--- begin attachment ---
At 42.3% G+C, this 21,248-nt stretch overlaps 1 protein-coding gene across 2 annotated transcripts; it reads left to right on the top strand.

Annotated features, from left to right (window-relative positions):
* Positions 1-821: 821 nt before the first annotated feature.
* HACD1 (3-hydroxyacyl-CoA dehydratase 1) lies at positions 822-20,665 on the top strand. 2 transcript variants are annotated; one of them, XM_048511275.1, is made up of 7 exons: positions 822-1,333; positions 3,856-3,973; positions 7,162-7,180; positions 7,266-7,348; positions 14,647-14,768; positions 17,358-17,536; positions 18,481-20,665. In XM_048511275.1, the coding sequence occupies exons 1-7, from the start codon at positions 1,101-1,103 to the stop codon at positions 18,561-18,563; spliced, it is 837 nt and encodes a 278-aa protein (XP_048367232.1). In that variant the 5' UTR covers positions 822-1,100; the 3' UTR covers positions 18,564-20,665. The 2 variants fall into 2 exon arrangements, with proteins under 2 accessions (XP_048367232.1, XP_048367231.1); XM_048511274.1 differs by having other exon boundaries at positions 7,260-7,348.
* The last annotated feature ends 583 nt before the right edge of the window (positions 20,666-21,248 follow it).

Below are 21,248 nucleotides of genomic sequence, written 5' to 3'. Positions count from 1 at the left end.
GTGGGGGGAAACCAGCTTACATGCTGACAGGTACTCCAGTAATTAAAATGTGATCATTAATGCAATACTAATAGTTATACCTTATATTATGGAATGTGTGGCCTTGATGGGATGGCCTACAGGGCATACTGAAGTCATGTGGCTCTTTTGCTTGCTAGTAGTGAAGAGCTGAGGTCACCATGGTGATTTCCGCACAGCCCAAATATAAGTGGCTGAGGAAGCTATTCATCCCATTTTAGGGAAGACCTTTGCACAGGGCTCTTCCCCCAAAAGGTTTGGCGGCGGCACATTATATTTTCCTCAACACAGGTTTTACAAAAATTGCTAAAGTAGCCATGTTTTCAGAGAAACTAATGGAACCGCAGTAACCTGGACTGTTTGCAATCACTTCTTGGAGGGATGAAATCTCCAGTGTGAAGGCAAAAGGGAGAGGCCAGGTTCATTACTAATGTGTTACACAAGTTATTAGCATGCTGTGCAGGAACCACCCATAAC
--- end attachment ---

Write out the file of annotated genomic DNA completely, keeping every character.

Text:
At 42.3% G+C, this 21,248-nt stretch overlaps 1 protein-coding gene across 2 annotated transcripts; it reads left to right on the top strand.

Annotated features, from left to right (window-relative positions):
* Positions 1-821: 821 nt before the first annotated feature.
* HACD1 (3-hydroxyacyl-CoA dehydratase 1) lies at positions 822-20,665 on the top strand. 2 transcript variants are annotated; one of them, XM_048511275.1, is made up of 7 exons: positions 822-1,333; positions 3,856-3,973; positions 7,162-7,180; positions 7,266-7,348; positions 14,647-14,768; positions 17,358-17,536; positions 18,481-20,665. In XM_048511275.1, the coding sequence occupies exons 1-7, from the start codon at positions 1,101-1,103 to the stop codon at positions 18,561-18,563; spliced, it is 837 nt and encodes a 278-aa protein (XP_048367232.1). In that variant the 5' UTR covers positions 822-1,100; the 3' UTR covers positions 18,564-20,665. The 2 variants fall into 2 exon arrangements, with proteins under 2 accessions (XP_048367232.1, XP_048367231.1); XM_048511274.1 differs by having other exon boundaries at positions 7,260-7,348.
* The last annotated feature ends 583 nt before the right edge of the window (positions 20,666-21,248 follow it).

Below are 21,248 nucleotides of genomic sequence, written 5' to 3'. Positions count from 1 at the left end.
GTGGGGGGAAACCAGCTTACATGCTGACAGGTACTCCAGTAATTAAAATGTGATCATTAATGCAATACTAATAGTTATACCTTATATTATGGAATGTGTGGCCTTGATGGGATGGCCTACAGGGCATACTGAAGTCATGTGGCTCTTTTGCTTGCTAGTAGTGAAGAGCTGAGGTCACCATGGTGATTTCCGCACAGCCCAAATATAAGTGGCTGAGGAAGCTATTCATCCCATTTTAGGGAAGACCTTTGCACAGGGCTCTTCCCCCAAAAGGTTTGGCGGCGGCACATTATATTTTCCTCAACACAGGTTTTACAAAAATTGCTAAAGTAGCCATGTTTTCAGAGAAACTAATGGAACCGCAGTAACCTGGACTGTTTGCAATCACTTCTTGGAGGGATGAAATCTCCAGTGTGAAGGCAAAAGGGAGAGGCCAGGTTCATTACTAATGTGTTACACAAGTTATTAGCATGCTGTGCAGGAACCACCCATAAC